Johnnie Haysgarth (Grant) is a playboy and a gambler who makes all the society pages. Lina McLaidlaw (Fontaine) is a General’s daughter. She’s as serious as Johnnie is frivolous. But, when they meet on a train, she is taken with his charm, even though she’s a little shocked that he’s travelling in first class with only a third class ticket.
So, Johnnie courts her, possibly because she’s so unattainable and he loves the challenge. Even though he lets her down on several occasions, she can’t stop herself from falling in love with him in that curious 1940s movie way. By this, I mean she resists and resists and then appears to give in for no apparent reason, other than the plot demands it.
Unfortunately, as soon as the honeymoon’s over, it’s really over. Despite all his promises, Johnnie can’t be responsible. He doesn’t want a job—he wants an unearned income. He’s as generous as the day is long when he’s had a win on the horses, but mostly he’s borrowing or stealing from friends and family. He has many get-rich-quick schemes which all seem to be based on his pal Beaky Thwaite (Bruce) putting up the cash while the profits are shared.
Worse still, he appears to have grown tired of Lina lecturing him. When Beaky goes missing and is presumed murdered, she begins to suspect that her handsome husband has been involved, especially since he keeps checking books on poisons out of the library...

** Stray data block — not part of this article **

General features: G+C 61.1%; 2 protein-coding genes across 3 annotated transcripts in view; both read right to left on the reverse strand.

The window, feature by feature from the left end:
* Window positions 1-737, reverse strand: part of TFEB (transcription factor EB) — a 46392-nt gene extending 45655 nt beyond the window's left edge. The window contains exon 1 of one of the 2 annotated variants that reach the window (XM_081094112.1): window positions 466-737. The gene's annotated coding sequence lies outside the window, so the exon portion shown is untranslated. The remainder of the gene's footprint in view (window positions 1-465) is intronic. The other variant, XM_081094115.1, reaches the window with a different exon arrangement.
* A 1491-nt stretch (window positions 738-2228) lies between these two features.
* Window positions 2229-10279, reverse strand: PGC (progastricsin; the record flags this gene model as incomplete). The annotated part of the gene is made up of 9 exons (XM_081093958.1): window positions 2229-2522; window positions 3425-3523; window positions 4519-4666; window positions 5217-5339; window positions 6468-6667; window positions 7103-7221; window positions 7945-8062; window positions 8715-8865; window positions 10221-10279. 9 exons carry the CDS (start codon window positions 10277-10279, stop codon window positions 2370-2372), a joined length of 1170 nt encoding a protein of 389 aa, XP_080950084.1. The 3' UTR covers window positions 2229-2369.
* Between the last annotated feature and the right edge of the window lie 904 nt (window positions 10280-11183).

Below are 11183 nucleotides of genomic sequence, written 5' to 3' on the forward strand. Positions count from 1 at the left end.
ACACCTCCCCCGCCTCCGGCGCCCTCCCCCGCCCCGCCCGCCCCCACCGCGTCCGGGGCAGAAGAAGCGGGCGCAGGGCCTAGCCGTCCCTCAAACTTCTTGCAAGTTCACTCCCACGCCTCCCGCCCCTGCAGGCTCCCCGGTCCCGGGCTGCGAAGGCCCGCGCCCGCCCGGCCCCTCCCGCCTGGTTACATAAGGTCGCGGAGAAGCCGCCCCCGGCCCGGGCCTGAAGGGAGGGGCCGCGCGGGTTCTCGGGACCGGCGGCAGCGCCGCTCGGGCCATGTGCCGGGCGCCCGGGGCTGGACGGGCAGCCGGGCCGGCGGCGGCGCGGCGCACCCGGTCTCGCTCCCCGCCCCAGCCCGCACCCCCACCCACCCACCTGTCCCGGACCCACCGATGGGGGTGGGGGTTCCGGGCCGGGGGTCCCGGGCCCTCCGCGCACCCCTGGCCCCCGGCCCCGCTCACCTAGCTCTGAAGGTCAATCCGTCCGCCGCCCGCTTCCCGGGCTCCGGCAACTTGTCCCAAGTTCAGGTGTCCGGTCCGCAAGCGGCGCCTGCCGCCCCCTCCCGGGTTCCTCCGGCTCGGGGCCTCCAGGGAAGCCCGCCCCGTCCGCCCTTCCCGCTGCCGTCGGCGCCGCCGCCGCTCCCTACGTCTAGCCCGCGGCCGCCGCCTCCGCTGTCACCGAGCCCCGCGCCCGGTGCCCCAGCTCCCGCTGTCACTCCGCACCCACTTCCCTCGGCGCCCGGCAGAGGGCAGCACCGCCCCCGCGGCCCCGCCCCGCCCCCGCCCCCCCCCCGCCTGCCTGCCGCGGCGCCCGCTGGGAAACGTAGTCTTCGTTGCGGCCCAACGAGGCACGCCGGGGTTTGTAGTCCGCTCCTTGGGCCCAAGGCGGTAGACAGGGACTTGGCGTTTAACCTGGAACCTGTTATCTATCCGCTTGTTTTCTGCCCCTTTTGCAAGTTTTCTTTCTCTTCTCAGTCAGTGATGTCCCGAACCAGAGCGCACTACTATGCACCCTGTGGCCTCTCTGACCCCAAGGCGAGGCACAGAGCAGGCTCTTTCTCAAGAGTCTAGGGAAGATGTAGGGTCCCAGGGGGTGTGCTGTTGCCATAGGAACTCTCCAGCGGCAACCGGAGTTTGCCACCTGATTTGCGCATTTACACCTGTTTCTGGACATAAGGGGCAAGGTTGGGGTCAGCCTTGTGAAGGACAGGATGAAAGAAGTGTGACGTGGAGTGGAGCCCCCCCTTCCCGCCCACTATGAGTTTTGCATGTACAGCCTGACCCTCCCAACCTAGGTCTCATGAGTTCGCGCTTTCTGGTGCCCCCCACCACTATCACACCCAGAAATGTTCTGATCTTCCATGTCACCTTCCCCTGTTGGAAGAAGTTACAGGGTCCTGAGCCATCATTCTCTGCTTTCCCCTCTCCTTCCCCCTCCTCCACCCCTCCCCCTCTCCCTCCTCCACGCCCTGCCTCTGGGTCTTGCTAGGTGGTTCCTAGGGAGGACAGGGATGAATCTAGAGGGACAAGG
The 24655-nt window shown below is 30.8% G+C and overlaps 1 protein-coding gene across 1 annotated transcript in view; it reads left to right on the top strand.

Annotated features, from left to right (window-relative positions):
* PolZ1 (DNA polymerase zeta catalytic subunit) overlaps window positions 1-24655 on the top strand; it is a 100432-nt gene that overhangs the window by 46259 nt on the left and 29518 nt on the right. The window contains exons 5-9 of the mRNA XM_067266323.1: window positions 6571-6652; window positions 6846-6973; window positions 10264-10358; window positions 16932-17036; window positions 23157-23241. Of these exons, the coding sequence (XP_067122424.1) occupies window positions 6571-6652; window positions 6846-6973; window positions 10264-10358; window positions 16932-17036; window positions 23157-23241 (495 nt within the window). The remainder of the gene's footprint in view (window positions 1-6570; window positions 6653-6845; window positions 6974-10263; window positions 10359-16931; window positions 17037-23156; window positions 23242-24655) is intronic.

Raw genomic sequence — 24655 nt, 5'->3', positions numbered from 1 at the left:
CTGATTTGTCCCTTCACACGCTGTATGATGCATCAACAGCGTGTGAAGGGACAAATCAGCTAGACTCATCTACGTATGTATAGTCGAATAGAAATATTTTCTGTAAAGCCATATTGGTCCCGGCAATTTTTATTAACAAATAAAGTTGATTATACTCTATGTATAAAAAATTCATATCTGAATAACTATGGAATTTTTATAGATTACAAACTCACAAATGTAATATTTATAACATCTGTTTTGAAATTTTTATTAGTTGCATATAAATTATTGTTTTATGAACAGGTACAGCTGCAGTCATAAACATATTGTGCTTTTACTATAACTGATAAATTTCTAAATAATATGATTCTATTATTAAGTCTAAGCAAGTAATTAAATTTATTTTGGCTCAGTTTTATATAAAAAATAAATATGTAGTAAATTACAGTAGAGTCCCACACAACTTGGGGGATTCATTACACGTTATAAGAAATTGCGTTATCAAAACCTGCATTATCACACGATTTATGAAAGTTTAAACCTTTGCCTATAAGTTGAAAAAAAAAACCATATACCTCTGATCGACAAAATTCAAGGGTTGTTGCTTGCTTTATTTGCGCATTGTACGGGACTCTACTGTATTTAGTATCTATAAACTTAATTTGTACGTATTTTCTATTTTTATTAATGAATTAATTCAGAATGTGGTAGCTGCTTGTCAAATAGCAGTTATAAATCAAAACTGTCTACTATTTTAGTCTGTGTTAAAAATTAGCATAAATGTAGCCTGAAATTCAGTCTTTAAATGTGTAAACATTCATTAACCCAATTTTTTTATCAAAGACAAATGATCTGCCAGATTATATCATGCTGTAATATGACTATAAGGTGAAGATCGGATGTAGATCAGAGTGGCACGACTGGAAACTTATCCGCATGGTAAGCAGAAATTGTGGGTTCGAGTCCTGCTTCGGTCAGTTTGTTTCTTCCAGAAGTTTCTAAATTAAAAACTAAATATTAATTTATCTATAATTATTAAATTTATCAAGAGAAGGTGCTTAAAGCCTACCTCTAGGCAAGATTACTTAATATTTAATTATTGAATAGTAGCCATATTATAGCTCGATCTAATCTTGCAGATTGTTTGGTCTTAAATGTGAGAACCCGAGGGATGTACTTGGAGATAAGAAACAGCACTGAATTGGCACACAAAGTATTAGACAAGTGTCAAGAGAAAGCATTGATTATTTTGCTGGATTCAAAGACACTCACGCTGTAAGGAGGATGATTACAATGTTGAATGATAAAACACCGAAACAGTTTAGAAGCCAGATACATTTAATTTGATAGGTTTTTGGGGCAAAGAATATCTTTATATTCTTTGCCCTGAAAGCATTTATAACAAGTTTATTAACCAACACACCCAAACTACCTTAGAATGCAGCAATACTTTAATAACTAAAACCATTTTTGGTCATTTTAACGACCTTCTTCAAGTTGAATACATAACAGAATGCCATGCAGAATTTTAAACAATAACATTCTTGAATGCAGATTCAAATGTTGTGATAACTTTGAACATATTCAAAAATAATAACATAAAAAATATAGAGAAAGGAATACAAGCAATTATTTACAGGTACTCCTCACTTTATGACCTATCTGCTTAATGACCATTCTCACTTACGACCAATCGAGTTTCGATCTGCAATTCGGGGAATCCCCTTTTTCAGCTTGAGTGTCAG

It may come as a surprise to note that Cary Grant and Alfred Hitchcock made only four films together: Suspicion, Notorious, To Catch a Thief and North By Northwest). Although many people believe that Charade is a Hitchcock film, it’s actually directed by Stanley Donen of Singin’ in the Rain fame.
Nonetheless, when you think of Hitchcock’s leading men, you undoubtedly think of Cary Grant. Perhaps it’s because he lends himself so well to this sort of thriller. He’s so smooth that he seems good enough to eat, but he just might be too good to be true. It’s entirely for this duality that Hitchcock cast him. And it’s therefore a shame that the abrupt, forced ending does not pay off on this promise.
In her second role for Hitchcock, Fontaine starts off dowdy—a little too dowdy for Grant to be chasing her for anything other than her money, frankly—then blossoms as she opens herself up to her attractive new husband. Fontaine is one of those 1940s actresses that I usually don’t like—from the Celia Johnson school of icy reserve—but here she is convincing as the young wife unsure as to whether her husband really is evil or her own middle-class prejudices are clouding her opinion of him.
Nigel Bruce clearly sets the tone for his appearances as Dr John Watson against Basil Rathbone’s Sherlock Holmes. Beaky Thwaite is a bumbling but good-hearted fool and Bruce goes a good way toward enlivening the somewhat flat mid-section.
Everybody rightly highlights the famous scene where Grant takes a glass of milk up to his wife. Hitchcock backlit the glass so that it had an eerie glow on camera and you can understand why Fontaine thinks it’s poisoned. But you need to wait a good long while before this scene occurs and the tension really hits fever pitch. There’s too much time wasted at the beginning showing that Johnnie is a gambler and a cheat, especially since this is all but established in the first reel with the train tickets.
Although not one of Hitchcock’s best, it’s an above average thriller, but does feel as if it could have been a much better film if the director had been allowed to keep his original ending.